“Nah.” Jimmy drew himself up to his full five feet six inches and put on a faxe Oxbridge accent. “I ham currently on the trail of han himportant missing scientist, old boy.”
Phil let rip with a massive belch. “Like fragg you are.”
“Nah, straight up. I’ve been hired by his daughter, yeah? And she’s a right bit of crumpet!”
“Get in there, mate!”
“Mama Julie” swerved into “Rukumbine” by Shenley Duffus on the turntables, and the rude boys and fly girls on the dance floor started skanking away like mad.
“Listen,” Maisie leaned over to shout into Jimmy’s ear over the Blue-Beat. “I want to ask you a favor, right? There’s this bloke I know at work called Jamie. Bit of a tosser, but he’s all right when you get to know him. He hasn’t got a girlfriend, right? He keeps bending my ear about can I fix him up with someone.”
“Well, bring him down here, then.” The DJ put on “Louie Louie” by The Kingsmen and Jimmy started bopping up and down, itching to get on the dance floor.
“Yeah, but he says he doesn’t like clubs, does he? He wants to know some good pick-up lines.”
“So what he wants to know is, what’s the knack, and how to get it? He sounds like a right po-“
The words were drowned out by an almighty crash and a few frightened shouts and screams from the front door. Jimmy and his mates turned to look.
Framed in the doorway by the light coming in from the cloakroom were half a dozen Rockers in full leather gear and boots, their jackets decorated with hammer and sickle. On their heads they wore not the spiky pickelhaube helmets that the other gangs favored, but Cossack-style fur urshankas.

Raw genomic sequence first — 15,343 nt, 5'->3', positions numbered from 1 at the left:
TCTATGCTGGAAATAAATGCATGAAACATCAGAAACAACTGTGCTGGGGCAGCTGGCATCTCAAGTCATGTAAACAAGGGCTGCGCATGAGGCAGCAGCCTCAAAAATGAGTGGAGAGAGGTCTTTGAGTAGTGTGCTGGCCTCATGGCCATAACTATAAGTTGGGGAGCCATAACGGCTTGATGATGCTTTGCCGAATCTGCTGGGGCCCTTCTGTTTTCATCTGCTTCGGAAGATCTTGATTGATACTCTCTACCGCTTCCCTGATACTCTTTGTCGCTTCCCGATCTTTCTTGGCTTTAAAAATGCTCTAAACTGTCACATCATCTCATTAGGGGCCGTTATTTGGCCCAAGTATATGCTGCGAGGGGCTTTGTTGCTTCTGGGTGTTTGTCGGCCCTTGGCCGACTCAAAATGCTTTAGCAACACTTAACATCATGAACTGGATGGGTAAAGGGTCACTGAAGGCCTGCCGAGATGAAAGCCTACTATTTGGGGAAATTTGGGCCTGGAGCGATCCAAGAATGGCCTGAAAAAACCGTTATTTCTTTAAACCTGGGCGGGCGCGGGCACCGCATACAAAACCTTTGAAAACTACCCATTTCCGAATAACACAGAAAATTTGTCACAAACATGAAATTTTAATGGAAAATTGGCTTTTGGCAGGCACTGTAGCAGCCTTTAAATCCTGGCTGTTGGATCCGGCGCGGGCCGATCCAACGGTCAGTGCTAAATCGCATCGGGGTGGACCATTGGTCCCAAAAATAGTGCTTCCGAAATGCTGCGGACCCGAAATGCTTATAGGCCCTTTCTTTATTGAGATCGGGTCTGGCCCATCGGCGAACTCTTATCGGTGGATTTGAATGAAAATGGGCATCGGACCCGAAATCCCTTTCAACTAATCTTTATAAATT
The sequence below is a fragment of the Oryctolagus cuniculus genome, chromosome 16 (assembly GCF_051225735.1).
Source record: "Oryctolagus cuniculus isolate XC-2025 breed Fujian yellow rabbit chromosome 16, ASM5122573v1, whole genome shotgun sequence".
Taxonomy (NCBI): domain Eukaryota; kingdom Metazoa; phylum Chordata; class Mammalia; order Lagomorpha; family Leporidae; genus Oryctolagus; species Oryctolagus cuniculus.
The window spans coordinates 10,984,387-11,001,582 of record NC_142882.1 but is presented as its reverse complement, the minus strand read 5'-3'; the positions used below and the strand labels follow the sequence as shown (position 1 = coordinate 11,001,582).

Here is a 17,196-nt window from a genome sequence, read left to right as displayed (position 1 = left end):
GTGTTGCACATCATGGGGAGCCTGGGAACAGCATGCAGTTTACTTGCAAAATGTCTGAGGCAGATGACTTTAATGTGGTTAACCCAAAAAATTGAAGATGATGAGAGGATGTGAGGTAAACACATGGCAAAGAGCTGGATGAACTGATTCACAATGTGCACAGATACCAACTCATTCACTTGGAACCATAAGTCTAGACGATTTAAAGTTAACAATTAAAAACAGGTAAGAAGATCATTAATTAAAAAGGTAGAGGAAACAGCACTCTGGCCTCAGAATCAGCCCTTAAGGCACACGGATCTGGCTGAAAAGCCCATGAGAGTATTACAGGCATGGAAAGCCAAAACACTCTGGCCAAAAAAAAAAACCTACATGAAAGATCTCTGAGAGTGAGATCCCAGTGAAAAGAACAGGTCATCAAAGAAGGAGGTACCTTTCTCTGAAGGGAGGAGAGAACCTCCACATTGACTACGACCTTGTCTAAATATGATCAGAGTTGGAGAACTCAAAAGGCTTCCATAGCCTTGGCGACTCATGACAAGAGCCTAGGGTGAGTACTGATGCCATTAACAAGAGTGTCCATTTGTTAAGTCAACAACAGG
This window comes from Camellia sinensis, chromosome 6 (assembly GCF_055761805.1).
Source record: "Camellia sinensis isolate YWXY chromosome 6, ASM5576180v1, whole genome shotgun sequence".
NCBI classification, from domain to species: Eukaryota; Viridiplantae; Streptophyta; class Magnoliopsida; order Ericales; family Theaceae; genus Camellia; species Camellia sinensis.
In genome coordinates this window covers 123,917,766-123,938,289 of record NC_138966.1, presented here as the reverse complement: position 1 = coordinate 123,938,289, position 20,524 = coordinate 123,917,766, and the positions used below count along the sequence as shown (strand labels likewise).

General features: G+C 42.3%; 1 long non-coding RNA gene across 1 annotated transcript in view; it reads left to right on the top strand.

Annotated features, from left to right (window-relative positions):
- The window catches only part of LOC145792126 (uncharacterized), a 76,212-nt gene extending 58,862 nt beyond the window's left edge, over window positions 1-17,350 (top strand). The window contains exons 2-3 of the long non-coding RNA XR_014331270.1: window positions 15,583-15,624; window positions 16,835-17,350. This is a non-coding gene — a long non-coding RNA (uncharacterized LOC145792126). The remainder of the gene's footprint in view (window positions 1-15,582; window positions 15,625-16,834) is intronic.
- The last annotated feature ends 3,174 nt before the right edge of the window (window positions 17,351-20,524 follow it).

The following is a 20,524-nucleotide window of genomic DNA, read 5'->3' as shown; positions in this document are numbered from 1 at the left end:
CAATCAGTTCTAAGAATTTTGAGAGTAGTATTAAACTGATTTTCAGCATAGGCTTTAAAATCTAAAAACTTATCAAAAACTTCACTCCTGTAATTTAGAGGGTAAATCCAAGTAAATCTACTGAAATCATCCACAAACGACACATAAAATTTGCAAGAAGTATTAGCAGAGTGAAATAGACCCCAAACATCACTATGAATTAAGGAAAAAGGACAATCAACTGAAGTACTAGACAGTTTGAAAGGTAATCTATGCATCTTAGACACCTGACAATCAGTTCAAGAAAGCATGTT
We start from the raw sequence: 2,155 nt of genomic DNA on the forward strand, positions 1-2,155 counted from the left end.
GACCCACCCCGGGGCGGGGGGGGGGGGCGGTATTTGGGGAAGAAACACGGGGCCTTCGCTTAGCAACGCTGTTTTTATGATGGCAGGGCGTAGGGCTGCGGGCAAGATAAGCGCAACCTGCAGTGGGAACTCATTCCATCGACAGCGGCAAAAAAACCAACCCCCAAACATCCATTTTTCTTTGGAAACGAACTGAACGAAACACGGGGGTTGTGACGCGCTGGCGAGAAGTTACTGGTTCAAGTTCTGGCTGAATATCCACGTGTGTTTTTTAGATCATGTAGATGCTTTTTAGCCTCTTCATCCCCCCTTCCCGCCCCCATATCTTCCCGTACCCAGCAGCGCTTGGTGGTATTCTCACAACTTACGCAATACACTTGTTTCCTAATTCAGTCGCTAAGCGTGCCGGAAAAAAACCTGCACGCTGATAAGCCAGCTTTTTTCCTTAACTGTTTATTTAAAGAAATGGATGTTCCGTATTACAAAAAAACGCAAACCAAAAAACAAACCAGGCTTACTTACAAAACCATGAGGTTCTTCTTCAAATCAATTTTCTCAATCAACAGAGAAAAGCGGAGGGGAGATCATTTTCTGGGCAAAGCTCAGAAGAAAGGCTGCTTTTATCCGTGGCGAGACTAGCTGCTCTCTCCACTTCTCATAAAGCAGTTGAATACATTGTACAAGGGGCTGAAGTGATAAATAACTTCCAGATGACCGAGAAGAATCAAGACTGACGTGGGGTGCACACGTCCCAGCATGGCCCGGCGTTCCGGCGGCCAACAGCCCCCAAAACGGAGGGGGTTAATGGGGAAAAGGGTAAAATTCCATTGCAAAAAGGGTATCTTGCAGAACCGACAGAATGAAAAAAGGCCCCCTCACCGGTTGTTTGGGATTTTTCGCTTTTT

“Oh, fragg,” Jimmy blurted out. Red Fred and the Tovaricks. Self-styled Communist trouble-makers and the worst Rocker gang in London. Their leader, Red Fred, stepped out and bellowed above the music.
“Where the fragg is Jimmy Diamond?”
“Let’s fraggin’ ‘ave ‘em!” spat Chaz, putting his Nukie Brown down on the bar.
“Nah, ‘ang on, mate.” Tinny had gone pale. “Jimmy, it’s the whole gang. We’d better scarper.”
Jimmy stood, clenching his fists, torn between the urge for a rumble and the need for self-preservation. Luckily, the choice was taken out of his hands. Two of the club bouncers stepped forward, squat little machines like potato-guns in their arms. They gave off little ‘pops’ that Jimmy could hardly hear above the guitar and organ of the Kingsmen, but they fired white slugs that splashed and splattered against the Rockers’ leather jackets. The slugs swelled outwards, expanding into creamy foam that spread around the Rockers’ arms and legs, hardening as it grew.
“Oh, fragg! Foamers!”
“Get out and stay out!” the bouncers yelled as they dragged the immobile Rockers out through the cloakrooms.
Jimmy and his mates cheered and ordered another round of beers. “Why do those tossers hate you so much, anyway?” Dave asked.
“Something happened at Brighton and they’ve never forgiven me,” Jimmy said, and took a swig from the bottle. “I’ll tell ya some other time.”

TO BE CONTINUED IN “THE FUTURIST MANIFESTO”COMING IN OCTOBER 2013!

About J P Catton

Speculative storytelling and skewed fiction: the blog and website of author John Paul Catton.
This entry was posted in Art & Design, Literature, Music, Science, Short Stories, UK. Bookmark the permalink.